Joe Biden Gun Plan Contrasted With Arming Ukraine, Sparking Debate

Conservatives responded with anger to President Joe Biden's speech on gun violence on Thursday with some comparing the president's push for tighter gun laws to the administration's efforts to arm Ukraine.

Biden urged a ban on assault weapons in his televised speech from the White House but he also appeared to recognize that was unlikely in the current political climate and said that if "we can't ban assault weapons, as we should, we must at least raise the age to be able to purchase one to 21."

The president was speaking following an elementary school shooting in Uvalde, Texas that left 19 children and two teachers dead.

Some conservative commentators contrasted Biden's remarks with the fact his administration has been providing significant military aid to Ukraine, which is resisting a Russian invasion. The contrast sparked a fierce online debate as others pushed back at the suggestion that Biden was behaving hypocritically.

"Astonishing to watch the President of the U.S. call for a ban on semi-automatic rifles for Americans while shipping endless supplies of them to civilians in Ukraine," tweeted conservative commentator Katie Pavlich.

The U.S. has provided semi-automatic weapons to the Ukrainian armed forces, including thousands of AR-15 style rifles. Other conservatives made comments similar to Pavlich's.

"I would accept private ownership of firearms being restricted to whatever we're giving Zelensky," tweeted conservative author Ann Coulter, referring to the Ukrainian president.

Tim Young, a columnist with The Washington Times, wrote: "Biden arms Ukraine because he believes them to be allies. Biden wants to disarm Americans because he believes them to be enemies."

Newsmax host Benny Johnson tweeted: "DEMOCRATS: Arm Ukraine. Disarm Americans."

While comparing Biden's desire for more gun control measures to arming Ukraine became a popular point among conservatives, it was met with significant criticism from other social media users.

Former Democratic presidential candidate Marianne Williamson responded to Pavlich's initial tweet, saying: "What's astonishing is that anyone wouldn't recognize the difference between military use and civilian use."

Many other Twitter users responded to Pavlich by pointing out that Ukraine is at war. Friday marks the 100th day since Russia invaded the country in what it calls a "special military operation."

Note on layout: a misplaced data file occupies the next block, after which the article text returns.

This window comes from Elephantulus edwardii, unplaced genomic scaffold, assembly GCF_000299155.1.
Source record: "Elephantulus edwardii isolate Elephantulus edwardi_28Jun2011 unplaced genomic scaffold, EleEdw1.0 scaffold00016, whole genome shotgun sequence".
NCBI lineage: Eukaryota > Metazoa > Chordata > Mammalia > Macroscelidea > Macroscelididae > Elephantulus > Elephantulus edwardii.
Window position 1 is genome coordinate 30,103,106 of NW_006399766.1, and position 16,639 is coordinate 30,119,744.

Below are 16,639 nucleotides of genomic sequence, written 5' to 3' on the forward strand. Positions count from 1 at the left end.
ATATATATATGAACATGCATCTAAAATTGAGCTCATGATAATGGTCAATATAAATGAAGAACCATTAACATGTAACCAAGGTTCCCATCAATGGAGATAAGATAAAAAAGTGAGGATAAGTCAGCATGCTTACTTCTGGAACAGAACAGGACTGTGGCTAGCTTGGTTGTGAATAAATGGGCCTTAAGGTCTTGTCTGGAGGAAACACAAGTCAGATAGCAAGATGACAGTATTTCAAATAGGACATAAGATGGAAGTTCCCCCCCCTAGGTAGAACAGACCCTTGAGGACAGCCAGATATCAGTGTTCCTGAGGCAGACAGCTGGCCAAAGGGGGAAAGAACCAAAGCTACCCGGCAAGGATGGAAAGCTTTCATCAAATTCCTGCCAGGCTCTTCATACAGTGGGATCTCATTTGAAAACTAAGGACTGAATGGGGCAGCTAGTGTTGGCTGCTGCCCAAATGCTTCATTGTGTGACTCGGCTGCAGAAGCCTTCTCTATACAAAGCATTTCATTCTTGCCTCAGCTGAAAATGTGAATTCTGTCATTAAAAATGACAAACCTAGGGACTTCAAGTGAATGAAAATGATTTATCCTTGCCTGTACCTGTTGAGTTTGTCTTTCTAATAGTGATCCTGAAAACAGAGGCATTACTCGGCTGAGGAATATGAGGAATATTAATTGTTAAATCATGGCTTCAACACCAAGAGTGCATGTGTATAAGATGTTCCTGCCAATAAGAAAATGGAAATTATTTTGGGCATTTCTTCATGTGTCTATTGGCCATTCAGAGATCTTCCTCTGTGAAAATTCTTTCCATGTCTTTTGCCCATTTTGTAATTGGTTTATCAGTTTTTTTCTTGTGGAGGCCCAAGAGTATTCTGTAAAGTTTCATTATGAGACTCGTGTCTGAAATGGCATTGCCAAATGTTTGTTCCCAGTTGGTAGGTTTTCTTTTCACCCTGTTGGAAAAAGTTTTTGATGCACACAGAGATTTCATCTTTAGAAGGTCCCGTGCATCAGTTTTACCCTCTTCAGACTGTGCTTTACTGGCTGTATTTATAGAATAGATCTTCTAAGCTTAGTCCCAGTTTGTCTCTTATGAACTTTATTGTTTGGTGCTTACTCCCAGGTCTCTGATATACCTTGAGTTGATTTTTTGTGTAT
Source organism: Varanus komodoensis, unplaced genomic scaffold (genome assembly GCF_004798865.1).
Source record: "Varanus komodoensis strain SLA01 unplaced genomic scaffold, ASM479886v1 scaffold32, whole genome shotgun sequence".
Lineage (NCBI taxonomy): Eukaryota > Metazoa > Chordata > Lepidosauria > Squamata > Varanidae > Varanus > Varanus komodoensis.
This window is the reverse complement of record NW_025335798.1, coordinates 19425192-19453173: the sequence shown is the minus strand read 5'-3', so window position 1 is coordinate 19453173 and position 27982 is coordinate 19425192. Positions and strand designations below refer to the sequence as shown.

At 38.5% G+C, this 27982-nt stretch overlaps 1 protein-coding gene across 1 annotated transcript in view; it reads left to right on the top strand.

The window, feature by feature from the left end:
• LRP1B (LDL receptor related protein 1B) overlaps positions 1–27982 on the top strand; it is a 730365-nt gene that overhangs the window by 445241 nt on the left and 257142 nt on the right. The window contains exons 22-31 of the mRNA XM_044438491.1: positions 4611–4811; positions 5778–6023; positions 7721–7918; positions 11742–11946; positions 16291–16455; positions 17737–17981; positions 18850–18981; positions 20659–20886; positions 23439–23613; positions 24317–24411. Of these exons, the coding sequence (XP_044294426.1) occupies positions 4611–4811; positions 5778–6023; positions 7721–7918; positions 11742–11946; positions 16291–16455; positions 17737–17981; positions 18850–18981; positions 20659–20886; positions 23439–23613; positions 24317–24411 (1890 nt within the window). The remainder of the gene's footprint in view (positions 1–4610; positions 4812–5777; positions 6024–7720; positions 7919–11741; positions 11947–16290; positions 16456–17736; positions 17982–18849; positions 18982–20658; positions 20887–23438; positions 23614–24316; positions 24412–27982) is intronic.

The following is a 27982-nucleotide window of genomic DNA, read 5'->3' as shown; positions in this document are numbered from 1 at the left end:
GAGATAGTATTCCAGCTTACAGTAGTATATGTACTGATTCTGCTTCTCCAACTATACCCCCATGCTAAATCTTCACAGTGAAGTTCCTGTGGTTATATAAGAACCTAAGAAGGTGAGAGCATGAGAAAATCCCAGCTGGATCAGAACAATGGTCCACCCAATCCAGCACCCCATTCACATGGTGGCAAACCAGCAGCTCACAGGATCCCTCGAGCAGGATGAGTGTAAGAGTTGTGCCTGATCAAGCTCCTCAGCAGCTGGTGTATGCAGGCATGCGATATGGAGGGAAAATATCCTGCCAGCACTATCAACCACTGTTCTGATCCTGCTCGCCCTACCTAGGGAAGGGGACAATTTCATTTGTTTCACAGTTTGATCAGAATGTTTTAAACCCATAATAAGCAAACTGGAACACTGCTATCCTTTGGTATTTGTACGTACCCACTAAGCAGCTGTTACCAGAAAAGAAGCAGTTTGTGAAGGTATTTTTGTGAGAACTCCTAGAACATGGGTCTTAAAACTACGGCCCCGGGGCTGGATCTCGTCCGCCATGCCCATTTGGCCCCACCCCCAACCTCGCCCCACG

"Yeah....it's pretty unbelievable that weapons of war would be sent to a war...." said Twitter user Nick Carmody.

Twitter user Monty Boa responded to Pavlich and drew a distinction between civilians' use of weapons and the Ukrainian armed forces.

"If by 'civilians in Ukraine' you meant 'the Ukrainian Armed Forces', who strictly control their use by trained volunteers, then it's not astonishing at all," they said. "That first rookie mistake was bound to mess up the rest of your thinking. If we can call it that."

Another Twitter user, Jon, put their views succinctly: "Ukraine is in the middle of a war. Firearms are more necessary in a war than in a school."

The debate around gun control and Ukraine had been taking place before Biden's speech, however. Former U.S. Ambassador to Russia Michael McFaul clashed with journalist Michael Tracey on Thursday after Tracey posted a long thread criticizing McFaul, who had called on AR-15 manufacturers to "stop" and suggesting Americans carry out a non-violent resistance campaign on the issue.

"Would love to see McFaul 'resisting' the very companies that manufacture AR-15 components for the Ukrainian armed forces," Tracey had written.

McFaul responded: "Such a ridiculous argument. Guns sent to Ukraine are used stop an imperial invasion, not slaughter innocent children. Please stop."

Biden recently approved a new aid package for Ukraine worth almost $40 billion. The administration said this week it would provide Ukraine with M142 High Mobility Artillery Rocket Systems (HIMARS) and the M270 Multiple Launch Rocket System (MLRS).

Ukrainian Soldiers Practice Shooting
Ukrainian soldiers practice shooting during a field military training on May 20, 2022 in Kyiv, Ukraine. Some conservatives have contrasted President Biden's desire for more gun restrictions to the U.S. arming Ukraine. Oleksii Samsonov/Global Images Ukraine/Getty Images